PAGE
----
How to ensure your app runs across multiple platforms with the least effort?
The global online e-learning space received its biggest trigger in 2020, with the pandemic forcing closures of schools and colleges worldwide. The already buoyant market is forecasted to grow even further to a massive $374 billion by 2026, averaging a compounded growth rate of 14.6%.
If you are building an education or learning app, you probably want to know your development framework options. This article attempts to capture the essence of what stands out for each prospect, especially in developing a learning or educational app.
Flutter vs React Native: Mindshare
When it comes to cross-platform development frameworks, Flutter with 42% and React Native with 38% together controlled about 80% developer mindshare in 2021. This is as per the data drawn from the JetBrains Statista 2021 study with 31.7k developers surveyed worldwide. Essentially this means that you are in good hands between these two frameworks from a development stack perspective.
Impressive Deployed base
React Native wins hands down when it comes to popular consumer apps with a large volume user base: For example, Pinterest with over 250 million MAUs (monthly active users) and with 82% mobile users, FB Ads with over 5.4 million advertisers and 18 billion ad variations market to over 1 billion users, Instagram with over 500 mil daily active users (DAUs) and with 1 billion searches per day, are all built using React Native.
Examples of popular applications built using Flutter are Google Ads, the world’s most busy e-com marketplace – Xianyu by Alibaba, PostMuse (Instagram photo editor), Groupon (discount coupon and group deals marketplace), and eBay Motors. These apps also have significant scale, seamlessly work across platforms, and provide a superior user experience.
Flutter is an open-source UI SDK (software development kit) from stables of Google (2017) that helps develop cross-platform apps for Android, iOS, Linux, Mac, Windows, Google Fuchsia, and Web platform. The first version was code-named SKY and ran on Android. By September 2021, Dart SDK and Flutter version 2.5 were released. The update was targeted at improving Android, iOS full-screen mode, and other enhancements.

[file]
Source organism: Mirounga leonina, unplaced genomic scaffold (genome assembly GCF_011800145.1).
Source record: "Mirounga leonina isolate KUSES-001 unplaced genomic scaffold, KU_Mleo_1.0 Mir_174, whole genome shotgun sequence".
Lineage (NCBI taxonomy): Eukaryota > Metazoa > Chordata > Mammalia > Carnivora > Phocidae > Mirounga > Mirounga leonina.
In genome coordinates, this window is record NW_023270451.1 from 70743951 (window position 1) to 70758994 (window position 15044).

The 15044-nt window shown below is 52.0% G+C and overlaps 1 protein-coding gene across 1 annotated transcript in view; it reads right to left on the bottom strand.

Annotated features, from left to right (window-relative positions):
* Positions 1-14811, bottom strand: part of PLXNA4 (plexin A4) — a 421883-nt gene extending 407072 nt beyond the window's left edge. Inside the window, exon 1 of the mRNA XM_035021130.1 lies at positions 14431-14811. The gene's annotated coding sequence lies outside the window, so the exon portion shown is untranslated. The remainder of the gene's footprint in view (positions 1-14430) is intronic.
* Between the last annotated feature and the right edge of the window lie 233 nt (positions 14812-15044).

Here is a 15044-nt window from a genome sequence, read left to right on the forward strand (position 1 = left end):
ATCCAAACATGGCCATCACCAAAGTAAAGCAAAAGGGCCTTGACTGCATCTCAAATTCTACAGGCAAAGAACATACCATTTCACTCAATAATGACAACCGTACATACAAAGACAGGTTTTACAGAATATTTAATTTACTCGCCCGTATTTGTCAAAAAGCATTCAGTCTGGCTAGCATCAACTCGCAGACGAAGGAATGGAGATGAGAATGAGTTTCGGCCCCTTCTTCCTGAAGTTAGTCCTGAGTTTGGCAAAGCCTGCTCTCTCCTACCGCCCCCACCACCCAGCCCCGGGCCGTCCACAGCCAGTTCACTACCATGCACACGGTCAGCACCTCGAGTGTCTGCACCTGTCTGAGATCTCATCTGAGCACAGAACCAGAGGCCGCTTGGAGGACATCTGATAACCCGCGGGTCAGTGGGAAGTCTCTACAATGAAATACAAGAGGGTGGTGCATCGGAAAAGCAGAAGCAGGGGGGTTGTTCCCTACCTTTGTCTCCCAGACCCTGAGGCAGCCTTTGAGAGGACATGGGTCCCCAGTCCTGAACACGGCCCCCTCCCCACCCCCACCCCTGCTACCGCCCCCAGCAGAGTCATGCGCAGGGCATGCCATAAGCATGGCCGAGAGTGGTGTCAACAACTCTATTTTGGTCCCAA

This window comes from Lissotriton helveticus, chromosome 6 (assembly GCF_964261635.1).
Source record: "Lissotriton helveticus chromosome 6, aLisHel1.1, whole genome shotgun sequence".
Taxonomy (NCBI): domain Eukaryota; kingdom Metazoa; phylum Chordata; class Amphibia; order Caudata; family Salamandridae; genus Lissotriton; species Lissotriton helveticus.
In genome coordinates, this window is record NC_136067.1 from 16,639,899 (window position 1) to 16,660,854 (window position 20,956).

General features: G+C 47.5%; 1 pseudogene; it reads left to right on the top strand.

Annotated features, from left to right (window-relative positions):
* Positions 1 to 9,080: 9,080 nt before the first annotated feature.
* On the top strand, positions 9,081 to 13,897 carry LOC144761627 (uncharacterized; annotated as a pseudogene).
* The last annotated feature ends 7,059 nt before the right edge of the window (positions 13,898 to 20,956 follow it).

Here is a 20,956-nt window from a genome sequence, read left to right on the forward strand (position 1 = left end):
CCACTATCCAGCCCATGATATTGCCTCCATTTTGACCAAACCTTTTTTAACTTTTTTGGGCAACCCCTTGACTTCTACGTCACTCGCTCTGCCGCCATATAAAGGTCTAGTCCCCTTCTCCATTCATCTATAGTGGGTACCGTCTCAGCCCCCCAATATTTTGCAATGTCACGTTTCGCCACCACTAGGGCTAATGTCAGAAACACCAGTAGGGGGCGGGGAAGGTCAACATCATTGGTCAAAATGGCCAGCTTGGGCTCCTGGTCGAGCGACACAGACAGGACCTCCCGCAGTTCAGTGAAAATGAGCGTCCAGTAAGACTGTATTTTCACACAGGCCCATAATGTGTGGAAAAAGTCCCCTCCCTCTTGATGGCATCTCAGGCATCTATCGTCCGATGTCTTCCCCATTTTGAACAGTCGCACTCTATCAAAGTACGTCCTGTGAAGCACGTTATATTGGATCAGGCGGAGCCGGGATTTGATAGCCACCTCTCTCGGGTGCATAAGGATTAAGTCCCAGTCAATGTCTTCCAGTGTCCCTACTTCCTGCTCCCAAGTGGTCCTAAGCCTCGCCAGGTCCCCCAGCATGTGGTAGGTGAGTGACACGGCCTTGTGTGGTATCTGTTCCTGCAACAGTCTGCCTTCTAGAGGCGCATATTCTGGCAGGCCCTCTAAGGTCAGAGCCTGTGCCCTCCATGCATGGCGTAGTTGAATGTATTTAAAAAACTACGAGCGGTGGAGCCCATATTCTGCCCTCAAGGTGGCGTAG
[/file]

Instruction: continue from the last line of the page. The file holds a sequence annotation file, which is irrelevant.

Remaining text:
React Native is an open-source UI software framework created by Meta Platforms, Inc. (formerly Facebook) in 2013 and is used to develop applications for Android, iOS, macOS, Web, and Windows.
How Flutter Works
Flutter components: Flutter consists of the following parts briefly summarized here with their core functions.
Dart Platform Flutter runs in Dart VM with a JIT (Just in Time engine allowing stateful hot reload while the app is running, thus avoiding a restart or loss of state.
Flutter engine: C++ code is a portable runtime software for hosting Flutter applications and implements Flutter core libraries, file, and network I/O, plugin architecture.
Foundation Library: written in Dart, provides basic classes and functions used to construct Flutter apps and design specific widgets of 3 types: stateful, stateless, and inherited widgets. These are widely used for most Flutter applications.
How React Native Works
React Native runs in a background process, interprets Java Script directly on the end-device, and communicates with the native platform via serialized data over an asynchronous or batched bridge.
Syntax of React Native is like CSS, but it does not use HTML or CSS. The messages from JS threads are used to manipulate native views instead. React Native allows developers to write native code in Java, Kotlin for Android, Objective -C for iOS, C++, or C# for Win 10, making it even more flexible.